Many have likened the move to President Obama’s 2011 decision to withdraw troops from Iraq. “Honestly, this makes what Obama did in Iraq… It’s replicating that, but in many ways it’s worse,” Sen. Bob Corker (R-TN) told reporters on Wednesday. “We’re in a situation in the Euphrates River Valley where we’re close to finishing clearing out [ISIS]. It’s a terrible thing for our nation. It’s a terrible thing for the allies we’ve been working with. It’s a terrible thing for the [Syrian Democratic Forces]. It’s hard to imagine that any president would wake up and make this kind of decision with this little communication and this little preparation.”

Trump was critical of Obama’s decision at the time. “Iraq in political turmoil one day after we leave—I told you so,” Trump tweeted seven years ago Thursday.

A bipartisan group of senators sent a letter to the president Wednesday evening imploring him to rethink the decision. “If you decide to follow through with your decision to pull our troops out of Syria, any remnants of ISIS in Syria will surely renew and embolden their efforts in the region,” they wrote. “However, ISIS is not the only threat. The brutal dictatorship of Bashar al Assad continues to weigh heavily upon the Syrian people, and we fear that a withdrawal of our troops may embolden Bashar al Assad to take further actions to solidify his power.”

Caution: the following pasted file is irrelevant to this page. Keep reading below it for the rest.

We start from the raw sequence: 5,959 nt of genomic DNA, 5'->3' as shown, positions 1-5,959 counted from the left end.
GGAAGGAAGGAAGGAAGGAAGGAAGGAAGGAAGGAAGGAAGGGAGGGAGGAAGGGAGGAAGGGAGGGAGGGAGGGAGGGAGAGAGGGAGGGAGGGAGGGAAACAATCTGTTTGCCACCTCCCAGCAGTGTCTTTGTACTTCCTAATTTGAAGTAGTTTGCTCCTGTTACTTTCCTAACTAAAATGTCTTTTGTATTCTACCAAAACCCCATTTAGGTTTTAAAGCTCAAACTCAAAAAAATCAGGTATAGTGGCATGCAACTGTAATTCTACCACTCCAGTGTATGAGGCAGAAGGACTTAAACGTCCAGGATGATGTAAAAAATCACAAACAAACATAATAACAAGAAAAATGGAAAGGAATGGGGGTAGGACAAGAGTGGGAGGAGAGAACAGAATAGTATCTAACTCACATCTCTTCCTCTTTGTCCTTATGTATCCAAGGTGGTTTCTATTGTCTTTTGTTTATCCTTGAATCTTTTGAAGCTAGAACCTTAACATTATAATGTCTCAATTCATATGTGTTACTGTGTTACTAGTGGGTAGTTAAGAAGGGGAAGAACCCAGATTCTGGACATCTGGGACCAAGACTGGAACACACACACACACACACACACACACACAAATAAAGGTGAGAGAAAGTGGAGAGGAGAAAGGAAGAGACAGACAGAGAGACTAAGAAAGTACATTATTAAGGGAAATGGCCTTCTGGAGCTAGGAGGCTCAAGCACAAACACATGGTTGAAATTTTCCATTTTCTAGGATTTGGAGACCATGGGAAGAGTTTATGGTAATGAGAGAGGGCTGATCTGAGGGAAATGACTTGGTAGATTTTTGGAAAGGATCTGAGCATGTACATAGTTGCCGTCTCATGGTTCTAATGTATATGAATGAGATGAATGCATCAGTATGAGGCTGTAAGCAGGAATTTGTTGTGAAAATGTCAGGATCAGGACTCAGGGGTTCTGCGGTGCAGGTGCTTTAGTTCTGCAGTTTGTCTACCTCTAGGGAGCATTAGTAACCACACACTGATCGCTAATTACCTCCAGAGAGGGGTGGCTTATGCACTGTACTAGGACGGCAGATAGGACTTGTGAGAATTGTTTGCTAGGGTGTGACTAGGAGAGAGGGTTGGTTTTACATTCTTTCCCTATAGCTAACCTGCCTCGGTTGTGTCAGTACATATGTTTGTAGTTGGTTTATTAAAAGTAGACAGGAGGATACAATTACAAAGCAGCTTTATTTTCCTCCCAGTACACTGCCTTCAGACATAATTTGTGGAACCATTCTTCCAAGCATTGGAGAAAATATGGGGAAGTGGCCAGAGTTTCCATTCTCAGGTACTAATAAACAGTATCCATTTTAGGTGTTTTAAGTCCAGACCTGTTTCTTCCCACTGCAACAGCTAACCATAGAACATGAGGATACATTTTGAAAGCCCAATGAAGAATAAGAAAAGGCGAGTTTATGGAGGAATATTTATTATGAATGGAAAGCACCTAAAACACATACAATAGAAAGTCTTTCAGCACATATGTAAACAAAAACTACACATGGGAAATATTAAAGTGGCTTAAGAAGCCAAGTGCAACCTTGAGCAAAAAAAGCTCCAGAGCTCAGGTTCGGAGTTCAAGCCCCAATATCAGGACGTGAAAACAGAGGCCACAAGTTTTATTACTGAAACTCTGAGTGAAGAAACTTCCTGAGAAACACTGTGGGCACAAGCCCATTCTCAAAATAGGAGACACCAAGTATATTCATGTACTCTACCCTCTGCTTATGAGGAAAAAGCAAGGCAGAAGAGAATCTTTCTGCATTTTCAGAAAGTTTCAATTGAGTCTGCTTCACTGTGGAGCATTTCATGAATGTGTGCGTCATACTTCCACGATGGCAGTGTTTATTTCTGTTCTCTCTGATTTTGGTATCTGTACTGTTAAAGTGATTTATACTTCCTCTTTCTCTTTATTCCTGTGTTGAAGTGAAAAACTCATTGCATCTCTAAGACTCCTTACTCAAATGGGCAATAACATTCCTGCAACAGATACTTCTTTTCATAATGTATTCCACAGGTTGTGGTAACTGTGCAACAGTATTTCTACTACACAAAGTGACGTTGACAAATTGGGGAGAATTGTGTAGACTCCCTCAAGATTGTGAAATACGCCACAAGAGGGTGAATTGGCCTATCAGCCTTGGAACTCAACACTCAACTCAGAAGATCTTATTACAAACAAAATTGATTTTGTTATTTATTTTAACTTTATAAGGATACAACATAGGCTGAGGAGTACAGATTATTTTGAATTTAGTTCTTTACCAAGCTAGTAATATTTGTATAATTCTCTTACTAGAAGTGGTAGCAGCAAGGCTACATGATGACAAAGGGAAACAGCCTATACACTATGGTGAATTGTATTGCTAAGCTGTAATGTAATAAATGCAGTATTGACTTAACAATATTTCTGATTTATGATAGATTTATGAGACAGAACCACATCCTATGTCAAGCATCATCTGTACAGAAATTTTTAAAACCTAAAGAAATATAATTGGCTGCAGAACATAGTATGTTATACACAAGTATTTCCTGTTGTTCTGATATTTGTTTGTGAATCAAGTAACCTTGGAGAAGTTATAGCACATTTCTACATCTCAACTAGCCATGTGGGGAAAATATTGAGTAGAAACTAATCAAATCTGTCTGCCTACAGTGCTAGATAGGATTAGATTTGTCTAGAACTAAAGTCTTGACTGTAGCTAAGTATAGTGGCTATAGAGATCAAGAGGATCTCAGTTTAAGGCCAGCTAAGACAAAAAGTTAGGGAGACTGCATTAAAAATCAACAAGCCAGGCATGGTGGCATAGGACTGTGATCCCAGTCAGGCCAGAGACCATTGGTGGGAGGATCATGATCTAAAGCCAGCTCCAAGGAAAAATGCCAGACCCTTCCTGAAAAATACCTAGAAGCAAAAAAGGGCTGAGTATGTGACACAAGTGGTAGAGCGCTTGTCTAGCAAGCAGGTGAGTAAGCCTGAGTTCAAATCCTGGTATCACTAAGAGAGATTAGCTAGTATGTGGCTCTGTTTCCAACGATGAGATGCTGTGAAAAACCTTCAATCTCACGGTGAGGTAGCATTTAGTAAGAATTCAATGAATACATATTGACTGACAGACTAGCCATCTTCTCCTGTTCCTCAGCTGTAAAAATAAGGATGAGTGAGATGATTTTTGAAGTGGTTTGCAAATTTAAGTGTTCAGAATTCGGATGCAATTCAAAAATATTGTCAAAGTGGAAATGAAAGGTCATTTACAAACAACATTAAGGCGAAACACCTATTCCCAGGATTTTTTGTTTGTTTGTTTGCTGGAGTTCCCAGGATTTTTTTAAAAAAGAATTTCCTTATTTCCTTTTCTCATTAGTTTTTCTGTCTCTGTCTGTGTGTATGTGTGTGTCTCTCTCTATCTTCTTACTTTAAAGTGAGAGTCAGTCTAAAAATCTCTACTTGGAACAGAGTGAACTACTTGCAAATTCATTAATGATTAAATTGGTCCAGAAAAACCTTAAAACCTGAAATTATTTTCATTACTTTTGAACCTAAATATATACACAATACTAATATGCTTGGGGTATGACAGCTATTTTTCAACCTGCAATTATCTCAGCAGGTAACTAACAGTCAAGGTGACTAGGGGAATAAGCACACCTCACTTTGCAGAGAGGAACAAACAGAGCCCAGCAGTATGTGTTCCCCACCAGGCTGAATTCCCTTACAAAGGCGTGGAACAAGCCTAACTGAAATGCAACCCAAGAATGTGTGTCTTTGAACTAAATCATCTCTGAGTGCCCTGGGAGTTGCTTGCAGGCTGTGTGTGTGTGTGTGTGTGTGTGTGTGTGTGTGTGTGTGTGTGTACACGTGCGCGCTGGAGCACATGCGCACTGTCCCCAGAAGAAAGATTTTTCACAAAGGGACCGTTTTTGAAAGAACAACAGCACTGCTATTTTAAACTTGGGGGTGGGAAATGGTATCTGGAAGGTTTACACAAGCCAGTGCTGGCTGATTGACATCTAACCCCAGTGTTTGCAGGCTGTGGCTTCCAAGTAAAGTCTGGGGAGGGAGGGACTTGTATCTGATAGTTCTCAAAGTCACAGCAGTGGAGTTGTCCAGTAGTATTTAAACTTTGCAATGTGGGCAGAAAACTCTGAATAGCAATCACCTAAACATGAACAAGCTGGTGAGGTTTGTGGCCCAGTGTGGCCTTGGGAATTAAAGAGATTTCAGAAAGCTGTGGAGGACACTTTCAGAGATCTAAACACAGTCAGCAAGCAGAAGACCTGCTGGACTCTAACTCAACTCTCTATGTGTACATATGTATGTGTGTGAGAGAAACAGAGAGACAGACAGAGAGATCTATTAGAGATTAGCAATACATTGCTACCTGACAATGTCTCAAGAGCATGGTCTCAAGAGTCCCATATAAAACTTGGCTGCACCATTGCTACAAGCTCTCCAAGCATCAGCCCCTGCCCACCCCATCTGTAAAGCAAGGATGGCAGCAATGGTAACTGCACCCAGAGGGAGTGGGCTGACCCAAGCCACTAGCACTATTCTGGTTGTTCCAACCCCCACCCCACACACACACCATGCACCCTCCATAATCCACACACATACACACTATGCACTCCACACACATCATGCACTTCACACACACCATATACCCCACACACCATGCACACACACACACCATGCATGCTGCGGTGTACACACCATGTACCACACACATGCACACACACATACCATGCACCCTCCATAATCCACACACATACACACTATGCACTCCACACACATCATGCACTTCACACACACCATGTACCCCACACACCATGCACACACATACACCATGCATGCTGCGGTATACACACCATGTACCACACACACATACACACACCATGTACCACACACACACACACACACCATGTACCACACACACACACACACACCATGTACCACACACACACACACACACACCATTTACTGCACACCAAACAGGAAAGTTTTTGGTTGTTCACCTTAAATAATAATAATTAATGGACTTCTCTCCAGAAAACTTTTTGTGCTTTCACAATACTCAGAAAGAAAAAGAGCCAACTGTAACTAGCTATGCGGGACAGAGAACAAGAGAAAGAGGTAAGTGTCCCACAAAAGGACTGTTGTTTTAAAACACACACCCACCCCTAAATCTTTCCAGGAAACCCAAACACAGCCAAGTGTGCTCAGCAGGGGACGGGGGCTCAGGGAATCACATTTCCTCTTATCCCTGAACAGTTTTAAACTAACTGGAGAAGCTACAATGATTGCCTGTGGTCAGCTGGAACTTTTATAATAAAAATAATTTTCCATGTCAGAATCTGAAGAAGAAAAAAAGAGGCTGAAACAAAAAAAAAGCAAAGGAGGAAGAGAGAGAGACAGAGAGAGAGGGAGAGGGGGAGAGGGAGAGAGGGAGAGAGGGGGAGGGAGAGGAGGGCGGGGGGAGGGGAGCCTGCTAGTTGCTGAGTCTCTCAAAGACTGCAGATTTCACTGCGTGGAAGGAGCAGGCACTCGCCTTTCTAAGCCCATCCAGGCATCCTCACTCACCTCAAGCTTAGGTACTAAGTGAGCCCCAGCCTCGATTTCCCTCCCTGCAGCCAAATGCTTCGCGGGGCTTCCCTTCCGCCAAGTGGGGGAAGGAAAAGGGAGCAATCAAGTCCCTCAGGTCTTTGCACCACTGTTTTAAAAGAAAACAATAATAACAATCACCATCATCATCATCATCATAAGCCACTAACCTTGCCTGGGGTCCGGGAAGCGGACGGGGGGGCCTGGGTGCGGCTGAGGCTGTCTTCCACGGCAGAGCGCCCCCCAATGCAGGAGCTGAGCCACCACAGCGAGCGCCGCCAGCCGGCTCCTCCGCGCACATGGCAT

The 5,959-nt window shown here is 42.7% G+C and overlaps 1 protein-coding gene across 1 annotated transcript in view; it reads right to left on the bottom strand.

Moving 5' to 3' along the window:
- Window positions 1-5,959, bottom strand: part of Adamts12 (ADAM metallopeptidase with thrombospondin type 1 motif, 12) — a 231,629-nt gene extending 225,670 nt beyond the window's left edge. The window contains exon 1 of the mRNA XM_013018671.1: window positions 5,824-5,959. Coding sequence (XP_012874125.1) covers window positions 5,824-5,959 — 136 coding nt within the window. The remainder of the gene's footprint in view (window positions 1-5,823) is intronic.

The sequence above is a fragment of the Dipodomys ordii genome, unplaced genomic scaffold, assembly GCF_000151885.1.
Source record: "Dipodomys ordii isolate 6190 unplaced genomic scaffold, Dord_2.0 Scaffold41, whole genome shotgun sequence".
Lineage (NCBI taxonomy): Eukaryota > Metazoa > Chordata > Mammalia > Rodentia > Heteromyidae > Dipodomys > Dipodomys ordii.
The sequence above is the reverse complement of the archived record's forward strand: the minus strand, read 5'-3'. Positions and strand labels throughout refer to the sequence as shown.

On Friday morning, Trump explained that the decision was made because of a belief that the United States gets “NOTHING” in return for their presence in Syria.

But most believe the move plays into the hands of Russia, Iran and Assad. “It is not FAKE NEWS that Russia, Iran, and Assad are unhappy about our decision to withdraw from Syria,” tweeted Graham. “They are ECSTATIC!” The boon to Russia’s interests has also reignited speculation about Trump’s relationship with Putin and whether the president may in some way be compromised by the Kremlin. Rep. Nancy Pelosi (D-CA), who is expected to become Speaker of the House next month, alleged the move was “personal or political objectives.” Soon after the decision was made, Russia praised it on Twitter.

Putin, too, was pleased. “Donald’s right, and I agree with him,” the Russian leader said Friday, calling it the “right decision.”

In This Article: Donald Trump